Politics Summary: Wednesday, February 3rd

The Independent covers George Osborne’s eight key “benchmarks” but outlines that “under repeated questioning from journalists, he declined to put a figure on this year’s cuts.” Richard Lambert, director general of the CBI, said: “Business will now want to see more detailed plans explaining how these proposals could be delivered, and over what sort of timescales.” The Times agrees with a headline reading, “George Osborne’s eight-point plan for economy criticised for lacking detail.” The Telegraph see it differently with a gushing headling: “George Osborne has set out a series of pledges to secure Britain’s future prosperity, promising to repay public debt quickly and restore a savings culture to the heart of the economy.” But Osborne’s credibility was further undermined by the independent National Institute of Economic and Social Research who are quoted in the FT: “There is no reason for tightening fiscal policy now. People are worrying about long-term debt problems when they should be worried about short-term output problems.” A bad day ended with Lord Stern denying that he was taking up an advisory post with the Tories as trailed in Osborne’s speech.

Most papers cover Gordon Brown’s constitutional speech. In an article for the Guardian, Brown writes, “we will bring forward legislation to hold a referendum on moving to the alternative vote system, which should be held before the end of October 2011.” The paper says the move is opposed by many Labour MPs “in northern safer seats” including Tom Harris, the prominent blogger, who described it as “an issue for half a dozen Guardian readers in his constituency”. Academic Lewis Baston says that, “the idea that Labour will gain from AV is probably not correct.” The FT reports the Lib Dems accusing Brown of a “deathbed conversion” to electoral reform while William Hague said: “Gordon Brown is recycling old promises made in 1997, 2001, 2005 and 2007.” The Independent lists the other points of Brown’s speech including codifying all unwritten rules on government into a single document; producing a written constitution by 2015; and giving voters the power to expel crooked MPs. Later in the day, Brown told MPs that while he favoured lowering the voting age to 16, it could only be done in conjunction with wider reforms. The PM also refused to commit to a full vote on the Wright reforms of Commons procedures if they fail to pass the controversial process drawn up by Harriet Harman.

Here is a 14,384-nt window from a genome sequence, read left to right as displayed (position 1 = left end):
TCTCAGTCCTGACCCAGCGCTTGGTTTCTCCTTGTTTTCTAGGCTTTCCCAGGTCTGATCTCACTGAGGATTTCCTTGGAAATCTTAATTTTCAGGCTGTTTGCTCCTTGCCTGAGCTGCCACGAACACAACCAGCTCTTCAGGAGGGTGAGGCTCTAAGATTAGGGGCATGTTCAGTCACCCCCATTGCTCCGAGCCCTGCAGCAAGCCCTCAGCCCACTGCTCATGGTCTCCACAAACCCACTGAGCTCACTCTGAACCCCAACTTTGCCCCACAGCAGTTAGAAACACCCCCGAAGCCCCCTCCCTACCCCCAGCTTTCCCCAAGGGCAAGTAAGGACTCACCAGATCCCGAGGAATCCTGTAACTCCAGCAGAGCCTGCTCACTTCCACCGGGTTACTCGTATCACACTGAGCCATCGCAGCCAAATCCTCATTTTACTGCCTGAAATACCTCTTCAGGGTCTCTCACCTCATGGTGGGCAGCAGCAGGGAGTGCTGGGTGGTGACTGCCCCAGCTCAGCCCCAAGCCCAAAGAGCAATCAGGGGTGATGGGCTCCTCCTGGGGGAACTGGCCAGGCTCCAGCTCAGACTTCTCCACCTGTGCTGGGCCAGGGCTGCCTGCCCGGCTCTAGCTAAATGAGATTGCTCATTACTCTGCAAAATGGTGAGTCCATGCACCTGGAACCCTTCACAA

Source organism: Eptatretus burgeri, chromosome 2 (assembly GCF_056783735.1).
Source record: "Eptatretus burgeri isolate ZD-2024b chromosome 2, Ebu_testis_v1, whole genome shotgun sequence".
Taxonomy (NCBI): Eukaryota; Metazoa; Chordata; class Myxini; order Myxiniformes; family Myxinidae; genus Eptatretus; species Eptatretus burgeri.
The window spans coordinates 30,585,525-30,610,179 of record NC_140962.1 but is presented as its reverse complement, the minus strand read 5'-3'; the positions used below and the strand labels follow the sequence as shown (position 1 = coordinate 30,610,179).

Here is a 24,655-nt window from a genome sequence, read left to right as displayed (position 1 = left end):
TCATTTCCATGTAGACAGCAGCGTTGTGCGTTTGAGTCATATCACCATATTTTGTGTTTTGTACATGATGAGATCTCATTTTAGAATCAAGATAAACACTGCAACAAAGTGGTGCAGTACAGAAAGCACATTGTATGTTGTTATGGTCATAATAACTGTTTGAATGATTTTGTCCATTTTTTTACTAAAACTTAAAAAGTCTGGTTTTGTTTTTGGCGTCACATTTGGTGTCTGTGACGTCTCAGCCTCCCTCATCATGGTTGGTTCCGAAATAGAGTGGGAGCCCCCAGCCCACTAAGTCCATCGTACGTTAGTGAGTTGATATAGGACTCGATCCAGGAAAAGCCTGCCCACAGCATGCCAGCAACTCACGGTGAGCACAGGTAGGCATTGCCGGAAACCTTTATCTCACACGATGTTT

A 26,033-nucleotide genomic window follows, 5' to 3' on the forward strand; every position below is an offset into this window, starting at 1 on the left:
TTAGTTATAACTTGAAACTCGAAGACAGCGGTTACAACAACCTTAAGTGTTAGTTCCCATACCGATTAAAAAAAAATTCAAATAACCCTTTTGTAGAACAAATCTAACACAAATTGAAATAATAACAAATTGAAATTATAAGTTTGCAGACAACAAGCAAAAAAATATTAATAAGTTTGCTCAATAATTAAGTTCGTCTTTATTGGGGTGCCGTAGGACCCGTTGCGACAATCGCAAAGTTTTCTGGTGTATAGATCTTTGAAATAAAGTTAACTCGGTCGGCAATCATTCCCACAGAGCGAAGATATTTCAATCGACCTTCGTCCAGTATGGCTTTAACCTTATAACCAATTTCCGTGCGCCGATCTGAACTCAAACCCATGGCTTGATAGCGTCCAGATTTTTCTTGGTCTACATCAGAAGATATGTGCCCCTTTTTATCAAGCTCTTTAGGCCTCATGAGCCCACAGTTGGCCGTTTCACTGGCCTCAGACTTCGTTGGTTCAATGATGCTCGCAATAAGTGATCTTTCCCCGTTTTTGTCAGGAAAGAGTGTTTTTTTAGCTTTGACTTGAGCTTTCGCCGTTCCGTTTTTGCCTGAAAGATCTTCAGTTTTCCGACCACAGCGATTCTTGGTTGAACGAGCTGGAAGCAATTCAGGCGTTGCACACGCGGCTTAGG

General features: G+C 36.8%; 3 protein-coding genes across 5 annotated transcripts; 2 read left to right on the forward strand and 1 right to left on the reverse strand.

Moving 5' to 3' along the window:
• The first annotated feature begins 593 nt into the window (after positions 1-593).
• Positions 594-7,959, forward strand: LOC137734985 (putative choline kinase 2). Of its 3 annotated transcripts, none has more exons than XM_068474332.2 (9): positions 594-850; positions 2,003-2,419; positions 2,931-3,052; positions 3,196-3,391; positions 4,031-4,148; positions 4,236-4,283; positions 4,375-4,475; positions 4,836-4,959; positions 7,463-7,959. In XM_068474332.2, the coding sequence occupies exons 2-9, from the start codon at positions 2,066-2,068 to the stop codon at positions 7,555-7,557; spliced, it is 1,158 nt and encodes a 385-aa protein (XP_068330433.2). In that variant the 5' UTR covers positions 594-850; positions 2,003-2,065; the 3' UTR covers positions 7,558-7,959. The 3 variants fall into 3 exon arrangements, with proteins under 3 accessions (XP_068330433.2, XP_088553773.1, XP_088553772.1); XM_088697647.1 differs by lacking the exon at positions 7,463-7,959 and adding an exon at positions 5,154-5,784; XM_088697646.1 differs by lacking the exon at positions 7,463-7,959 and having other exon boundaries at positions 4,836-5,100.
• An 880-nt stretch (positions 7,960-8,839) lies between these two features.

The Telegraph and Times outline that Harriet Harman has backed away from a confrontation with religious leaders over who they can employ, making clear that she will not force contentious amendments to the Equality Bill through Parliament. Writing in The Times, Lord Sacks, the Chief Rabbi, says: “There are times when human rights become human wrongs … a political ideology, relentlessly trampling down everything in their path. This is happening increasingly in Britain, and it is why the Pope’s protest against the Equality Bill … should be taken seriously.” But Naomi Phillips, Head of Public Affairs at the British Humanist Association, said: “This latest attack on modern, liberal values is yet another reason why we will be opposing the Pope’s State visit to the UK later this year.” Left Foot Forward outlined last night why the equalities legislation would strengthen “natural law.”

Clare Short’s evidence to the Chilcot Inquiry is also covered by most papers. She said that Tony Blair was prepared to “deceive” Parliament while describing the government as being a “bit of a lunatic asylum.” Short described Gordon Brown as feeling “very unhappy and marginalised” in the run up to war. But a poll for the Independent found that 60 per cent of the British public believe Mr Brown should share responsibility with his predecessor for the conflict. Almost four in 10 people think Mr Blair should face a war crimes trial over the 2003 invasion.

The Times reports that the Chairman of the BBC will be the first casualty in a shake-up of the corporation if the Tories win the general election. An incoming Conservative government would scrap the BBC Trust, which is led by Sir Michael Lyons, and create a new body answerable to licence fee payers. But David Cameron faces an early battle, with sources close to the trust making plain last night that the ruling body would fight the changes.

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